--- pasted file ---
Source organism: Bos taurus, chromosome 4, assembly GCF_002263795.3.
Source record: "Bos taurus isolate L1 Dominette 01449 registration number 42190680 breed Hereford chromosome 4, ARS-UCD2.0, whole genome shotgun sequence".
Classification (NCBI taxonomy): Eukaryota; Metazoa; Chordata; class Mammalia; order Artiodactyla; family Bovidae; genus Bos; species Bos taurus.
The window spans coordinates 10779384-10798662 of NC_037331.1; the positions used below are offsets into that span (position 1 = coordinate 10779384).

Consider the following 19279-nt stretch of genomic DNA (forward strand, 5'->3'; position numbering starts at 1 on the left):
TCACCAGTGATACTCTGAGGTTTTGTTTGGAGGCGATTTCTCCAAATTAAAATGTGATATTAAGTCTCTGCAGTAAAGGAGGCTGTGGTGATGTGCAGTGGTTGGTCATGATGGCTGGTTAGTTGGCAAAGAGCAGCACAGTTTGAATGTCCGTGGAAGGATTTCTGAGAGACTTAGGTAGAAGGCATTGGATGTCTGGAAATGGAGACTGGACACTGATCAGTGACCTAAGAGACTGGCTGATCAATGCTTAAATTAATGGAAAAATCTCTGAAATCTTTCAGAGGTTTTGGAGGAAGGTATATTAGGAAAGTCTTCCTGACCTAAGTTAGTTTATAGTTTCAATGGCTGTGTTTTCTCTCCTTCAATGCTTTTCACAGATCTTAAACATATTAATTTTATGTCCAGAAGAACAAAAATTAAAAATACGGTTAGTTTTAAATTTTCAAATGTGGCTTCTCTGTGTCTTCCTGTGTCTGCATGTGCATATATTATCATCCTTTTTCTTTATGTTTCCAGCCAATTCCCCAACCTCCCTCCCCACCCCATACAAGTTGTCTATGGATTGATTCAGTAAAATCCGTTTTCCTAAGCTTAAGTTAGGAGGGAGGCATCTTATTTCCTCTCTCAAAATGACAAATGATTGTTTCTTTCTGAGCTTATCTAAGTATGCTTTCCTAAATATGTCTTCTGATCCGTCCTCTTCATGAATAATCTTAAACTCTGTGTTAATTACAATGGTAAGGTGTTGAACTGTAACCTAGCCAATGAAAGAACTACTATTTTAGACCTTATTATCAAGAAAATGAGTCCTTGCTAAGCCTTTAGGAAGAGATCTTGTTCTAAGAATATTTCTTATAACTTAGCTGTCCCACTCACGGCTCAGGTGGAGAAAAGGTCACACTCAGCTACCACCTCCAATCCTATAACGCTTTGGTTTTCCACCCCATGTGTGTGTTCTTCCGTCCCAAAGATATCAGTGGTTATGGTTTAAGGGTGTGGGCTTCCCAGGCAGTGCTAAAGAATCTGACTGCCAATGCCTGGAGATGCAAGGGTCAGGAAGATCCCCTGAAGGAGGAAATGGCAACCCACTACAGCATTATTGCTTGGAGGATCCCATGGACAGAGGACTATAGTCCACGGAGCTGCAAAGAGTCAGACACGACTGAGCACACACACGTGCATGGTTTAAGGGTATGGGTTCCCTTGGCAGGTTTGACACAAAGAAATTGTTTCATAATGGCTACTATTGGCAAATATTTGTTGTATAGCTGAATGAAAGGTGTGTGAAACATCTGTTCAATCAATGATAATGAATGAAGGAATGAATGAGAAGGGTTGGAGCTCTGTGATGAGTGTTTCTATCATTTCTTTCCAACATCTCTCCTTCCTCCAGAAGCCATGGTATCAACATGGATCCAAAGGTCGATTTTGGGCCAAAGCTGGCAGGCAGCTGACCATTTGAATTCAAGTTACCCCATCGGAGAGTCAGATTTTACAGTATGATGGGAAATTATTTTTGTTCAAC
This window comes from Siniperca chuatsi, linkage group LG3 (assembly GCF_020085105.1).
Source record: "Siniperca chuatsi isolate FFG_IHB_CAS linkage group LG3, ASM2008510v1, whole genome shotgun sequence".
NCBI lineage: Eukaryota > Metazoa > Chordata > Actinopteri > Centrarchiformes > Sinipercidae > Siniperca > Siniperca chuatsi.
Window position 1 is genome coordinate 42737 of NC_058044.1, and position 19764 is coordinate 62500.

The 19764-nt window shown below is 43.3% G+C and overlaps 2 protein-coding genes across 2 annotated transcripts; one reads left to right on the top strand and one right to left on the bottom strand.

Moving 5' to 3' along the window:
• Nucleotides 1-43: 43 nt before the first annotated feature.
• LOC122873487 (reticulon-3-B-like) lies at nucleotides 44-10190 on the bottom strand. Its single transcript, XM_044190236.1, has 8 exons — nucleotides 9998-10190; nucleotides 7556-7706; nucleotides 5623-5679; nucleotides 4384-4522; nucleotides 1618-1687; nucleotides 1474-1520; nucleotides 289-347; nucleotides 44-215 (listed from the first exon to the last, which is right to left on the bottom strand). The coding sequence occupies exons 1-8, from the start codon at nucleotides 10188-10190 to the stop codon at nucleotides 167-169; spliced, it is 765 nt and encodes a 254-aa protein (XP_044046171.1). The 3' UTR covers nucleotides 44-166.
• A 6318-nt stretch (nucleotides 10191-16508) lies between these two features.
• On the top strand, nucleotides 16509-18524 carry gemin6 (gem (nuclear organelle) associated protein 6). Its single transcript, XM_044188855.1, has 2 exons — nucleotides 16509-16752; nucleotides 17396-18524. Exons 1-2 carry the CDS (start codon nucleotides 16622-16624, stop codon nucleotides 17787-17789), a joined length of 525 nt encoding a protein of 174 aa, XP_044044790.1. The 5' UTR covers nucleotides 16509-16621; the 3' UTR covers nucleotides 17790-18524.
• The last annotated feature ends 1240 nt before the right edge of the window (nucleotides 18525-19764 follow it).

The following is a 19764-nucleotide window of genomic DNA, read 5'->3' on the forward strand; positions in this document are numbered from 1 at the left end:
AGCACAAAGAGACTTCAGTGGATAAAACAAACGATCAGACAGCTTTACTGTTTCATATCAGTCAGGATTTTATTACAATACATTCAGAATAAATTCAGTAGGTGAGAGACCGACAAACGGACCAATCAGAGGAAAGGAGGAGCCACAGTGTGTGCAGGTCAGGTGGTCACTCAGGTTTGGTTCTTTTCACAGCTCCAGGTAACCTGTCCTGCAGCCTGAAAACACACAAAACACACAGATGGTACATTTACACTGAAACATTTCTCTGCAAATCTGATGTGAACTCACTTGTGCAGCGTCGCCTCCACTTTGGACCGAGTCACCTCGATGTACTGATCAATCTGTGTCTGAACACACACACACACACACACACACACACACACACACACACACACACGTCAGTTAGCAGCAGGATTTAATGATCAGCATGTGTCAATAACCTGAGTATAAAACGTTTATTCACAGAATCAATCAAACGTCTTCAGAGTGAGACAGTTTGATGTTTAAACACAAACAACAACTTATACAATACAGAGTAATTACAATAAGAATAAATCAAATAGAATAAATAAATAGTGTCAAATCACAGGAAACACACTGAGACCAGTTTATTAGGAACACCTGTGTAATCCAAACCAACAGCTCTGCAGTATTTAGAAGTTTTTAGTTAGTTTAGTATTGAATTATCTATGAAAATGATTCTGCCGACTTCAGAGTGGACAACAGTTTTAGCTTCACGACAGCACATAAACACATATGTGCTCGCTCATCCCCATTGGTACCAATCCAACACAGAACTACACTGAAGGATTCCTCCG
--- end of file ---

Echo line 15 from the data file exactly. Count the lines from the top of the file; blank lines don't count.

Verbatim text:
• A 6318-nt stretch (nucleotides 10191-16508) lies between these two features.